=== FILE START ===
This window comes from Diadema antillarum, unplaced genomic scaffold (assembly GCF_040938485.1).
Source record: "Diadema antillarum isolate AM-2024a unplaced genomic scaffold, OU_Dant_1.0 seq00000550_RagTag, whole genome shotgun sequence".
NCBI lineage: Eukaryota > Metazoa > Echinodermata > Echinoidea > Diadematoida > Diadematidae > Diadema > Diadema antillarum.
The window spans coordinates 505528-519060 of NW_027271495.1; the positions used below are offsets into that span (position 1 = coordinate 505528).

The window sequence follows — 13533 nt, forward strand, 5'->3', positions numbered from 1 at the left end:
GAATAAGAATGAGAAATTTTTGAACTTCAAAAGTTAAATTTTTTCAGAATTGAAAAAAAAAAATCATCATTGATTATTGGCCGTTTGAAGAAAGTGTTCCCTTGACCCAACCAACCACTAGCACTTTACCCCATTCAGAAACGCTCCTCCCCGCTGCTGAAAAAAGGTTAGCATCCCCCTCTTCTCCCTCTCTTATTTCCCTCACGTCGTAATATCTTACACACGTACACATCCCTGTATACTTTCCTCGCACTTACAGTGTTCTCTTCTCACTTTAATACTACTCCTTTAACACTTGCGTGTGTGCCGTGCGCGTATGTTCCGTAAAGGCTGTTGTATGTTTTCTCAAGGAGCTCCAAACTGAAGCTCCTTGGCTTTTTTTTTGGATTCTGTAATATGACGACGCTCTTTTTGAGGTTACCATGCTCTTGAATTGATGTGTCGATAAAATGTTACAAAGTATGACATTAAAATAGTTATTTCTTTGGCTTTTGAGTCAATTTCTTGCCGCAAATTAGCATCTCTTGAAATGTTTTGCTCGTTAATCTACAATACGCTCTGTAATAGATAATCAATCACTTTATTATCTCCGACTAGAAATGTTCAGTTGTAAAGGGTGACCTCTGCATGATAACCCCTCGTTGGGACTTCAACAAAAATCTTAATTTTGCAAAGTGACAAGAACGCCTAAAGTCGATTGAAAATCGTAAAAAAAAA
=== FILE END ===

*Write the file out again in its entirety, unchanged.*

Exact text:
This window comes from Diadema antillarum, unplaced genomic scaffold (assembly GCF_040938485.1).
Source record: "Diadema antillarum isolate AM-2024a unplaced genomic scaffold, OU_Dant_1.0 seq00000550_RagTag, whole genome shotgun sequence".
NCBI lineage: Eukaryota > Metazoa > Echinodermata > Echinoidea > Diadematoida > Diadematidae > Diadema > Diadema antillarum.
The window spans coordinates 505528-519060 of NW_027271495.1; the positions used below are offsets into that span (position 1 = coordinate 505528).

The window sequence follows — 13533 nt, forward strand, 5'->3', positions numbered from 1 at the left end:
GAATAAGAATGAGAAATTTTTGAACTTCAAAAGTTAAATTTTTTCAGAATTGAAAAAAAAAAATCATCATTGATTATTGGCCGTTTGAAGAAAGTGTTCCCTTGACCCAACCAACCACTAGCACTTTACCCCATTCAGAAACGCTCCTCCCCGCTGCTGAAAAAAGGTTAGCATCCCCCTCTTCTCCCTCTCTTATTTCCCTCACGTCGTAATATCTTACACACGTACACATCCCTGTATACTTTCCTCGCACTTACAGTGTTCTCTTCTCACTTTAATACTACTCCTTTAACACTTGCGTGTGTGCCGTGCGCGTATGTTCCGTAAAGGCTGTTGTATGTTTTCTCAAGGAGCTCCAAACTGAAGCTCCTTGGCTTTTTTTTTGGATTCTGTAATATGACGACGCTCTTTTTGAGGTTACCATGCTCTTGAATTGATGTGTCGATAAAATGTTACAAAGTATGACATTAAAATAGTTATTTCTTTGGCTTTTGAGTCAATTTCTTGCCGCAAATTAGCATCTCTTGAAATGTTTTGCTCGTTAATCTACAATACGCTCTGTAATAGATAATCAATCACTTTATTATCTCCGACTAGAAATGTTCAGTTGTAAAGGGTGACCTCTGCATGATAACCCCTCGTTGGGACTTCAACAAAAATCTTAATTTTGCAAAGTGACAAGAACGCCTAAAGTCGATTGAAAATCGTAAAAAAAAA